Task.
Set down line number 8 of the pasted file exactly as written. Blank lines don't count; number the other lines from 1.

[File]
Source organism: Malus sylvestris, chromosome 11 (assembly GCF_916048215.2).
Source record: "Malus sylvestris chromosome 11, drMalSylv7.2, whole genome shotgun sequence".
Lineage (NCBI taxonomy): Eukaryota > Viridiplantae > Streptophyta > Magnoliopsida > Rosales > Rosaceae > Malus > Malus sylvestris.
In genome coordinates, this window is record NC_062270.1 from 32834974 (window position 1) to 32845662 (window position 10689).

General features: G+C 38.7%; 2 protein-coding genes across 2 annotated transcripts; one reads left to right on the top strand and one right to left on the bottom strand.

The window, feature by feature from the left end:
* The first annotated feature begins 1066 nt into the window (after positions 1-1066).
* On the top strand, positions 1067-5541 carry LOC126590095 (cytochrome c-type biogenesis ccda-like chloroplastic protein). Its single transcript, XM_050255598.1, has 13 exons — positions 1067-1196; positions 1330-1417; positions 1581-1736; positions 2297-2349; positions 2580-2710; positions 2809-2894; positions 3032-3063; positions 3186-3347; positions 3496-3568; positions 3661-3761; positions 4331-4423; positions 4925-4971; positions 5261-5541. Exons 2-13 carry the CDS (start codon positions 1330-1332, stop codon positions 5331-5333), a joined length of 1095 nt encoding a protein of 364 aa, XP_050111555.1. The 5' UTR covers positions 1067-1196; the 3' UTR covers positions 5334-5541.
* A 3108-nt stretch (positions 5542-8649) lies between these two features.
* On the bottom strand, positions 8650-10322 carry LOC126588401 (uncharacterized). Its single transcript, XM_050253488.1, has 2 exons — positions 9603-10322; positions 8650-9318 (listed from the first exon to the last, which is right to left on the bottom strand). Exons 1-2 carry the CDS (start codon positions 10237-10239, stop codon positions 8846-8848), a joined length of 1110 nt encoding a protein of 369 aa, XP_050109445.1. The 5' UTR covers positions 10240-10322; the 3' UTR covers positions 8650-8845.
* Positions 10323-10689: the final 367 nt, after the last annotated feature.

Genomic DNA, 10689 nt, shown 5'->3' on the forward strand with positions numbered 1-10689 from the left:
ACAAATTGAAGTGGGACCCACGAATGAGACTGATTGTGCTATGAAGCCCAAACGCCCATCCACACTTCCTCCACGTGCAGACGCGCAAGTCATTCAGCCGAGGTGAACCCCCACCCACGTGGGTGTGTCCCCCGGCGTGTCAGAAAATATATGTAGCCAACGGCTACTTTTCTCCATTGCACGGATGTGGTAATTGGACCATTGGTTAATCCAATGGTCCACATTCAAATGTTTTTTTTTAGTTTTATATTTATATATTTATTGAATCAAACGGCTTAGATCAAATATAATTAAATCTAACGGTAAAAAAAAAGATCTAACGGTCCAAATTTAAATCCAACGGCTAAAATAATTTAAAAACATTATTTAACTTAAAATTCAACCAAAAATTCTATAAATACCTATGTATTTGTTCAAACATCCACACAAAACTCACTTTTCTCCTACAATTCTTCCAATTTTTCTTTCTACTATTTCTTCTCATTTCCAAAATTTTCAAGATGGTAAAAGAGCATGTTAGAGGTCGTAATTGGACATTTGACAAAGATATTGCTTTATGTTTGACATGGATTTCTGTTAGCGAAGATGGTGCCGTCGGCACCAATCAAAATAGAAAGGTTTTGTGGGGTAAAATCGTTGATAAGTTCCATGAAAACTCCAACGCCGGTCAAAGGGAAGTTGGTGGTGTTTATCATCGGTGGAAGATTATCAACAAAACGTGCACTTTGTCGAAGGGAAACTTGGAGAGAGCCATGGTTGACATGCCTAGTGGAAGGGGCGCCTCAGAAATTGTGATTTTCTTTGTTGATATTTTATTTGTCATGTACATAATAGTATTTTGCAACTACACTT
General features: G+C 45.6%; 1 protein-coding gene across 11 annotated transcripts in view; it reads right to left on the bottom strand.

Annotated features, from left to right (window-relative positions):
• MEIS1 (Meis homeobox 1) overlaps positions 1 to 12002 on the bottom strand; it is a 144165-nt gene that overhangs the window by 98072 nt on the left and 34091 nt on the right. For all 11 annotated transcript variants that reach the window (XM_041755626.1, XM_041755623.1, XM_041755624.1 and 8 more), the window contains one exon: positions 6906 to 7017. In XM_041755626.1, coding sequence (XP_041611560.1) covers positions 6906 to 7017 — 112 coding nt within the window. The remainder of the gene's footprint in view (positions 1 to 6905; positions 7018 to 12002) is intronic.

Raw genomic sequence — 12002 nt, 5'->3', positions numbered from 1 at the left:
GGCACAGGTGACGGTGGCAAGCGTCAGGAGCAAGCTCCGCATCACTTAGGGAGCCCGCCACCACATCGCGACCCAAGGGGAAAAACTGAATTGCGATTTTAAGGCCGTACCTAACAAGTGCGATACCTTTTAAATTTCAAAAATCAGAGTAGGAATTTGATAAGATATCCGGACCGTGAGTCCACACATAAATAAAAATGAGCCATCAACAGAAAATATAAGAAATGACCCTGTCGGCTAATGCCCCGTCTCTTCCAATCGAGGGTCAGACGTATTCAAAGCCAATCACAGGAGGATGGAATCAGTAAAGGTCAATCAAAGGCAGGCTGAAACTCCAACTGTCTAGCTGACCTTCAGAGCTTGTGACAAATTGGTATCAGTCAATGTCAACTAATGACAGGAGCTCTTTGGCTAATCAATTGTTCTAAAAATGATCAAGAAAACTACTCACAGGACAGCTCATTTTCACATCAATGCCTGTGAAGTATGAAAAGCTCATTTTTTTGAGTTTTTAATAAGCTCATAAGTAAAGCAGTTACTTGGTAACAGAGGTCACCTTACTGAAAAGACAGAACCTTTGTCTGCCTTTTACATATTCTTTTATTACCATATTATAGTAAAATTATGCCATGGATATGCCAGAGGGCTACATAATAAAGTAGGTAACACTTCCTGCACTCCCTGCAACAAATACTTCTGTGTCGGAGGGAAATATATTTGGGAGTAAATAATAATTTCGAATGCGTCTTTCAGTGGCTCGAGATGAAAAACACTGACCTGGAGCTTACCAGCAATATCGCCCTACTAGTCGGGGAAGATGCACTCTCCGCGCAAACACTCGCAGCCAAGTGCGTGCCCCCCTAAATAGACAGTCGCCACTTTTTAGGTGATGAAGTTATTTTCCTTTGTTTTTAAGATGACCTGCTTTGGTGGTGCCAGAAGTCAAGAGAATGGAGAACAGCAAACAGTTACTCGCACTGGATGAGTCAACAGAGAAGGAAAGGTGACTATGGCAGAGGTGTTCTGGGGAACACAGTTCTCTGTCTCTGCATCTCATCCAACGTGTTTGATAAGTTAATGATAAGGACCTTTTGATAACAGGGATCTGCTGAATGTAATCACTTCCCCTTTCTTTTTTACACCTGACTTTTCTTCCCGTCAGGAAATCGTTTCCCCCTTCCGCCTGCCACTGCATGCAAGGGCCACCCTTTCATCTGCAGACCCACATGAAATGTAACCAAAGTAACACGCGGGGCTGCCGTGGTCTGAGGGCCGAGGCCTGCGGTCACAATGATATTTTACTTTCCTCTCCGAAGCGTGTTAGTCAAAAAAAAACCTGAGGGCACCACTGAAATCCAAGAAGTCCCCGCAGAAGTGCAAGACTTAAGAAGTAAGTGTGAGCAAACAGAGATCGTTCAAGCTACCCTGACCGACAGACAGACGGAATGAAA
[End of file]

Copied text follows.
* On the top strand, positions 1067-5541 carry LOC126590095 (cytochrome c-type biogenesis ccda-like chloroplastic protein). Its single transcript, XM_050255598.1, has 13 exons — positions 1067-1196; positions 1330-1417; positions 1581-1736; positions 2297-2349; positions 2580-2710; positions 2809-2894; positions 3032-3063; positions 3186-3347; positions 3496-3568; positions 3661-3761; positions 4331-4423; positions 4925-4971; positions 5261-5541. Exons 2-13 carry the CDS (start codon positions 1330-1332, stop codon positions 5331-5333), a joined length of 1095 nt encoding a protein of 364 aa, XP_050111555.1. The 5' UTR covers positions 1067-1196; the 3' UTR covers positions 5334-5541.